One of the most satisfying desserts I’ve encountered recently is the kunefe made at TurkDish, a small family-run restaurant tucked deep into the folds of a Chandler shopping center.
There are many fine renditions of kunefe (or knafeh, one of many regional spelling variants) made around metro Phoenix. But the baked-to-order kunefe at TurkDish is notably great. It’s the kind of photogenic dessert you eat with your eyes first: Its glossy, syrupy crust, coated in thread-like phyllo dough, resembles something like a bright orange bird’s nest. You plunge your spoon into its crust, generously varnished with syrup, and spoon out the sticky, sweet-savory clot of melted cheese lurking beneath. The stretchy cheese, so hot and soft it’s almost liquid, melts right into your jaw. It’s really something.
Kunefe seems best enjoyed with something hot to drink, and the natural choice here is Turkish tea. But whether you order dessert or not, a meal at TurkDish inevitably ends in traditional fashion: with tea. The dark, slightly bitter liquid is poured into short, tulip-shaped glasses, and whisked to your table at the end of your meal as a complimentary token of hospitality.
Fresh-baked kunefe with tea is one of the distinct pleasures of dining at TurkDish, but it’s not the only one. Since opening in early 2015, the restaurant has quietly amassed a neighborhood following, thanks to a satisfying menu of traditional Turkish specialties, including popular staples like döner kebab.
The small restaurant itself is bland yet comfortable, outfitted in standard strip-mall four-top tables and booths. Any discernible ambiance is derived from the dining room’s sparsely decorated walls, which feature kilim rugs and framed landscape art of Istanbul. Service is informal yet also attentive, which elevates TurkDish from a quick-and-dirty takeout joint to the kind of space you don’t mind spending time in.
This is an especially good place to come with a group — the more mouths around the table, the more excuses you have to linger over the top-notch selection of meze starters.
There’s an appetizer sampler plate, a safe bet for larger groups, which includes staples likes hummus, fresh pita bread, sarma (rice-stuffed grape leaves), and baba ganoush. All of it is terrific, but the baba ganoush — rich, smoky, and creamy — is exceptional.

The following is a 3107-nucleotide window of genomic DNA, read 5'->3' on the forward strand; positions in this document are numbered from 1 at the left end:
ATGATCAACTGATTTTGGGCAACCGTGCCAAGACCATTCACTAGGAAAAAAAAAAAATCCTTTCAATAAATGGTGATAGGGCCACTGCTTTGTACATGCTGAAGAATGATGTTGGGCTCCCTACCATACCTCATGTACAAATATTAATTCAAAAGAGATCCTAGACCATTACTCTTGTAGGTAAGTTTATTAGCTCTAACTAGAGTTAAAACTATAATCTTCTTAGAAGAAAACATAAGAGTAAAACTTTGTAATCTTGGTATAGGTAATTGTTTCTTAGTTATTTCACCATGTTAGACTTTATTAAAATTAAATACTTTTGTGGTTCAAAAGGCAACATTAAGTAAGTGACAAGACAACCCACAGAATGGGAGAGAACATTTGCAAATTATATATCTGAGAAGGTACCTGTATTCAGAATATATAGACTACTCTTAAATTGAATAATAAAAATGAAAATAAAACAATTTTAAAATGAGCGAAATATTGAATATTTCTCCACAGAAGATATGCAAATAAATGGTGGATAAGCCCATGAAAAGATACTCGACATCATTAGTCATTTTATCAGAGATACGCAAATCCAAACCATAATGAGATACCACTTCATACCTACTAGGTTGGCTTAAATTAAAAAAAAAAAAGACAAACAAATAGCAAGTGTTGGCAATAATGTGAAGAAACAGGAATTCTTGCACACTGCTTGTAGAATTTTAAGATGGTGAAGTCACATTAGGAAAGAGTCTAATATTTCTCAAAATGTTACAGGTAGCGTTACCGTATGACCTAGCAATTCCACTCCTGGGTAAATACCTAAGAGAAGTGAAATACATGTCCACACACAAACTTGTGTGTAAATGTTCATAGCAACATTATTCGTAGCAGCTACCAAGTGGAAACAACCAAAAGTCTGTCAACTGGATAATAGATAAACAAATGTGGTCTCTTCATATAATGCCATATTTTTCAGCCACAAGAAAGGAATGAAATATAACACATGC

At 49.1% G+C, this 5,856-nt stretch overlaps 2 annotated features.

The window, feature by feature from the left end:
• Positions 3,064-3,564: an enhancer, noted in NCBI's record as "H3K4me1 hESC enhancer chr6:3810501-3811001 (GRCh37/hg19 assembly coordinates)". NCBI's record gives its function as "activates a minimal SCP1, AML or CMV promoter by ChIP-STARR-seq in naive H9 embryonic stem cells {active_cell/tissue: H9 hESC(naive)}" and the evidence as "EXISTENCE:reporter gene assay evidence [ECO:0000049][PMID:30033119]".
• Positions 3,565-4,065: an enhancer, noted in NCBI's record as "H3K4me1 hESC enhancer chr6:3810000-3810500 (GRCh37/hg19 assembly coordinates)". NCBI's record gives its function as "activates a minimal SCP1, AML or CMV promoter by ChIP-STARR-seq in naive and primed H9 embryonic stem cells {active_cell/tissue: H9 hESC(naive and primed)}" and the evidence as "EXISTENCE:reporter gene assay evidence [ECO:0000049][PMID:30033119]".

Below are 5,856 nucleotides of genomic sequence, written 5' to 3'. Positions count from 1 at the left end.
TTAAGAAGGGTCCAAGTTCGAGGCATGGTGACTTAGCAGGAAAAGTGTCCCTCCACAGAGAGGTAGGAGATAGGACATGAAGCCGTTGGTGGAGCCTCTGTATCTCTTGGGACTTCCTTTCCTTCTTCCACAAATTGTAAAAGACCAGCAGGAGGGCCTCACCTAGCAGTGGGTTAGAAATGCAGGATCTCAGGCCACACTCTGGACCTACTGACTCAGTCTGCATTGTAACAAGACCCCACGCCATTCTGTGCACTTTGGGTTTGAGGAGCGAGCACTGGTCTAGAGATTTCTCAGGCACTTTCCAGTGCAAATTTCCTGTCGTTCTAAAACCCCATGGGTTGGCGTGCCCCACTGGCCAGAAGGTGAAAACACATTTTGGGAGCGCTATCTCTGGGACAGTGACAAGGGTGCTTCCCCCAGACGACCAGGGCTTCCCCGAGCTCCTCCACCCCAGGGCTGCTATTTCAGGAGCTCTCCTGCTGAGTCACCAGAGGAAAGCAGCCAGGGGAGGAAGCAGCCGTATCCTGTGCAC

Sigara borek, long, cigarillo-shaped pastries stuffed with cheese and parsley, are so crisp and delectable, you may as well order a whole plate of them. And there’s ezme, a chunky and spicy relish-like salad made with roasted eggplant and peppers. The flavors are bold and bright, a nice counterpoint to the creamy and meat-laden dishes you are likely to come across during your meal.
It’s worth looking at the small salad menu, if only for fattoush. The brightly colored bread salad is markedly fresh and full of texture, thanks to extra-crispy shards of toasted pita, tossed with fresh hunks of cucumber, tomato, and red cabbage. The fattoush is dressed simply with olive oil and lemon, and a dash of tangy sumac spice.
Don’t overlook the lahmacun, a dish sometimes described as “Turkish pizza.” The thin, round flatbread features a baked-in layer of spicy minced beef paste, beautifully seasoned with tomatoes, onions, and parsley. The texture of the flatbread is gorgeous — thin, slightly chewy, elegantly crisp. To eat it like you would in Istanbul, squeeze some lemon on it, roll it up into a thin flute, and enjoy.
Scratch-made falafel, meanwhile, are available as both a starter or an entree, and they’re some of the best you’ll find anywhere in town. The falafel is cleanly fried, nicely craggy and crisp, suffused beautifully with fresh herbs.
But you came for the döner. Often described as the Turkish analog to gyro, both beef and lamb varieties at TurkDish are made in-house. The slow-roasted meat is highly seasoned and sliced into thin, delectable scraps. The beef döner, on a recent visit, was so tender and slippery, you could fold it right into your mouth.
Other highlights include Adana-style kebabs, named and modeled after the famously spicy kebabs of Turkey’s fifth-largest city. On a recent visit, the juicy, sausage-like kebab was beautifully grilled and served off the skewer, a sort of long, thin, densely seasoned tendril of meat.
Apart from dessert, the most indulgent thing I’ve ever eaten at TurkDish is Iskender kebab. The butter-perfumed dish involves meaty döner slivers, served over cubed pita bread and bathed in a butter-infused tomato sauce. Plain yogurt, whisked lightly and poured on the side, melts into the dish, turning the sauce into a light cream. It’s wonderful.
At TurkDish, even a humble side of white rice is capable of inspiring joy. Twice, on separate occasions, I’ve overheard a diner inquiring about the rice. Why does it taste so good? I heard a woman ask her server recently. The short answer, according to my server: butter, lots of it. It makes for extra-fluffy rice that delivers a surprising amount of savory flavor.
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At one time, TurkDish was known for selling fresh-baked goods on Saturdays. The restaurant no longer keeps baked goods in stock, unfortunately, but you can still place orders ahead of time. On the bakery menu is simit, a round pastry known as a Turkish bagel, and börek, a spinach and cheese phyllo pastry that’s especially popular around the holidays.
Always available, though, is the aforementioned kunefe, an indulgence that’s well worth a trip to TurkDish, along with a delicious and readily available walnut-stuffed baklava. And, of course, there’s always hot Turkish tea.
TurkDish Mediterranean Cuisine. 4929 West Ray Road, #1, Chandler; 480-788-0216
Tuesday through Thursday 11 a.m. to 8:30 p.m.; Friday and Saturday 11 a.m. to 9 p.m.; Sunday noon to 8:30 p.m.; closed Monday
Döner plate $9.99
Iskender kebab $13.99